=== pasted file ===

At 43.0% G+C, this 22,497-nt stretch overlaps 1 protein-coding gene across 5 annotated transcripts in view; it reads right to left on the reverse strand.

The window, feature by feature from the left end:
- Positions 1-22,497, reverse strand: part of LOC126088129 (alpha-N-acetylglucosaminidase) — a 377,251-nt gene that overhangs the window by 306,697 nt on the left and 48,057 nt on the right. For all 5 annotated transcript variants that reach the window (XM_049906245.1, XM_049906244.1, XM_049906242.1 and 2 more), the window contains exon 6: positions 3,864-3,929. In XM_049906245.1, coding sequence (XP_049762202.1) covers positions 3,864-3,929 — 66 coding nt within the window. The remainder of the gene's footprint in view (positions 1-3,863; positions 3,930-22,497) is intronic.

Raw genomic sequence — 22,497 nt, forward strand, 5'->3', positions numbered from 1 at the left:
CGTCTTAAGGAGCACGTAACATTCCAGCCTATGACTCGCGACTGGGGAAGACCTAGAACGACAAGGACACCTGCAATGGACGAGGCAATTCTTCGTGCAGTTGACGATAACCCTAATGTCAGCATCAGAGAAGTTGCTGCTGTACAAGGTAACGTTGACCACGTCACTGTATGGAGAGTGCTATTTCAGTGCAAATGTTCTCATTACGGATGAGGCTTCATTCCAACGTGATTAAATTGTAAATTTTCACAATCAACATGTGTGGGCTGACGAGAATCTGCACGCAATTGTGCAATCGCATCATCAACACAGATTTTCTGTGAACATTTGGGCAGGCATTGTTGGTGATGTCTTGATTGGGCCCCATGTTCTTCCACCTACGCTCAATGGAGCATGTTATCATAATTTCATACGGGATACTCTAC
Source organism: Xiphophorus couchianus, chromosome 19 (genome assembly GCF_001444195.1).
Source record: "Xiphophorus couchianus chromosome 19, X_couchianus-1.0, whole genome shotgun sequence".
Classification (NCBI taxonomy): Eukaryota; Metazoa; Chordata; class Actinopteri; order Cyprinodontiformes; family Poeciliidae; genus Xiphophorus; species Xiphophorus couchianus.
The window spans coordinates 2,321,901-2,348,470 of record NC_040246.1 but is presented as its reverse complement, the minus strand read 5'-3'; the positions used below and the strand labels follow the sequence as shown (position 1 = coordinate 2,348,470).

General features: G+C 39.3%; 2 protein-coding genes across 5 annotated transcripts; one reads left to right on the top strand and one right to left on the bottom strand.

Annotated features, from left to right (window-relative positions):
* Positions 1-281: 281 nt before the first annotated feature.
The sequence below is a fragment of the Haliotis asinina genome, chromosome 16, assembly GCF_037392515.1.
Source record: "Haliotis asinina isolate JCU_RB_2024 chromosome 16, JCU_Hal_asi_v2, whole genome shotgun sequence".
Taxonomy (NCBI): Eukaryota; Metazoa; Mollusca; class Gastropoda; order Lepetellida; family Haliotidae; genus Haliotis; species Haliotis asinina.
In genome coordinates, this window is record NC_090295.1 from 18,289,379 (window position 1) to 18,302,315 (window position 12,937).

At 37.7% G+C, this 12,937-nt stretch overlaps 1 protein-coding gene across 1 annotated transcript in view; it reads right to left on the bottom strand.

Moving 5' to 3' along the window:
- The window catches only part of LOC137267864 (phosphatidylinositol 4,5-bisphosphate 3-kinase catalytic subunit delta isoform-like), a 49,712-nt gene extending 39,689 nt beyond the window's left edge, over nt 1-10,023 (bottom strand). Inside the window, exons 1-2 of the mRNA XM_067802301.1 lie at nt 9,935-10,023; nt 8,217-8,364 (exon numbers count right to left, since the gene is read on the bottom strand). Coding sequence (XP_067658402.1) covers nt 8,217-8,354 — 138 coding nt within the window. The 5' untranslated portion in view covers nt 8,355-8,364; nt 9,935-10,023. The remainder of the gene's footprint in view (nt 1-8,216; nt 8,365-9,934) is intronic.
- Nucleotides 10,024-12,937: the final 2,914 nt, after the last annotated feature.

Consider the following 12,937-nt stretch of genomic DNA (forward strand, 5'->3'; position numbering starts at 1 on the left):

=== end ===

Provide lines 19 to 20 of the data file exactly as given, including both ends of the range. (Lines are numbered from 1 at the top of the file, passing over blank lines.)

- The window catches only part of LOC137267864 (phosphatidylinositol 4,5-bisphosphate 3-kinase catalytic subunit delta isoform-like), a 49,712-nt gene extending 39,689 nt beyond the window's left edge, over nt 1-10,023 (bottom strand). Inside the window, exons 1-2 of the mRNA XM_067802301.1 lie at nt 9,935-10,023; nt 8,217-8,364 (exon numbers count right to left, since the gene is read on the bottom strand). Coding sequence (XP_067658402.1) covers nt 8,217-8,354 — 138 coding nt within the window. The 5' untranslated portion in view covers nt 8,355-8,364; nt 9,935-10,023. The remainder of the gene's footprint in view (nt 1-8,216; nt 8,365-9,934) is intronic.
- Nucleotides 10,024-12,937: the final 2,914 nt, after the last annotated feature.